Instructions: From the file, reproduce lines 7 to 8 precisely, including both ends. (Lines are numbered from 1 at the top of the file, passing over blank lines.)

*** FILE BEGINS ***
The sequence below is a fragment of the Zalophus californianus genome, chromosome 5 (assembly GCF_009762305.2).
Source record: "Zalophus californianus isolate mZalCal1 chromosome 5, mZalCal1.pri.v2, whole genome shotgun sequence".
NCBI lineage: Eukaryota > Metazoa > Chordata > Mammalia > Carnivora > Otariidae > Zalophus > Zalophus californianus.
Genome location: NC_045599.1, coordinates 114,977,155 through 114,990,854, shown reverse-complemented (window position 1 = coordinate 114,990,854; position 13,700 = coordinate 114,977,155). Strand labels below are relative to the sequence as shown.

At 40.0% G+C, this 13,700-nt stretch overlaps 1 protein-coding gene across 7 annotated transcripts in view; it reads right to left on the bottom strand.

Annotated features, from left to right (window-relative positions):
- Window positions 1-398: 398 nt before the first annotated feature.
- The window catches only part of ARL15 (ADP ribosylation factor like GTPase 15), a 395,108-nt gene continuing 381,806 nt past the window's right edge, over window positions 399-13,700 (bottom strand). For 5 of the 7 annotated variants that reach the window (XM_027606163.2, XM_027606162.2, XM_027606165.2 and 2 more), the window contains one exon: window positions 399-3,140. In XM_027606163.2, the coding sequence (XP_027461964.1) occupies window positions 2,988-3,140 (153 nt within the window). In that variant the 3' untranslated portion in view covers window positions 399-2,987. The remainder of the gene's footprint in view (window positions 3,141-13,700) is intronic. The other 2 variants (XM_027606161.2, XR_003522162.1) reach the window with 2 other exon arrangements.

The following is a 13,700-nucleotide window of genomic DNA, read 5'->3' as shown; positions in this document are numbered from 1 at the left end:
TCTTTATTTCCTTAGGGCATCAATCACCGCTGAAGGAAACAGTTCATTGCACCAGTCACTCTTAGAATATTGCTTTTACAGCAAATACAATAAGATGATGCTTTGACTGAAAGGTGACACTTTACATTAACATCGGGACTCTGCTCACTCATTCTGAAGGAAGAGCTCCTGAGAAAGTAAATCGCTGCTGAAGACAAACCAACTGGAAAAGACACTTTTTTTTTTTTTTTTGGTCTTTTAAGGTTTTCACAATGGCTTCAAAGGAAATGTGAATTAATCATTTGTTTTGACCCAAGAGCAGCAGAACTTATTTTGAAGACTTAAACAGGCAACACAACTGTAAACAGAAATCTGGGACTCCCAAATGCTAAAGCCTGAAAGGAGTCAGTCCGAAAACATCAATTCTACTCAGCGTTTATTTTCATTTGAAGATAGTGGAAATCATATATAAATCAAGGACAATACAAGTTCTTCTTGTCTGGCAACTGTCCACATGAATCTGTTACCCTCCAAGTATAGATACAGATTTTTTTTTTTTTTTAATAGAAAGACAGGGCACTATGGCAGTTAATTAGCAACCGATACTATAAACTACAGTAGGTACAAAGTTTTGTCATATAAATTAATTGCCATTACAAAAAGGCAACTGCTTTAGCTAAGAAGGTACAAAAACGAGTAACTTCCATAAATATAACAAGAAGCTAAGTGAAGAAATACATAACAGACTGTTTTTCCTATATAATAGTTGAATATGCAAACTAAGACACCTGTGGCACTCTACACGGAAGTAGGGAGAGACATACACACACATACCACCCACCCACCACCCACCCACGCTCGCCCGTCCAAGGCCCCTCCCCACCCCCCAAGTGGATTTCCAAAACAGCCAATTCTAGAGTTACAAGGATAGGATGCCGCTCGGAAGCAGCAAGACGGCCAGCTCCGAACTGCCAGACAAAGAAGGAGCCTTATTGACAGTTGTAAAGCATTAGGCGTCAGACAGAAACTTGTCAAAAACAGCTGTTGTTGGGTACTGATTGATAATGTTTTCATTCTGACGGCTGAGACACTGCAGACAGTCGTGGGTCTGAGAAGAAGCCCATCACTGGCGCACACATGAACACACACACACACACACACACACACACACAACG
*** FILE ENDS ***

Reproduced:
- Window positions 1-398: 398 nt before the first annotated feature.
- The window catches only part of ARL15 (ADP ribosylation factor like GTPase 15), a 395,108-nt gene continuing 381,806 nt past the window's right edge, over window positions 399-13,700 (bottom strand). For 5 of the 7 annotated variants that reach the window (XM_027606163.2, XM_027606162.2, XM_027606165.2 and 2 more), the window contains one exon: window positions 399-3,140. In XM_027606163.2, the coding sequence (XP_027461964.1) occupies window positions 2,988-3,140 (153 nt within the window). In that variant the 3' untranslated portion in view covers window positions 399-2,987. The remainder of the gene's footprint in view (window positions 3,141-13,700) is intronic. The other 2 variants (XM_027606161.2, XR_003522162.1) reach the window with 2 other exon arrangements.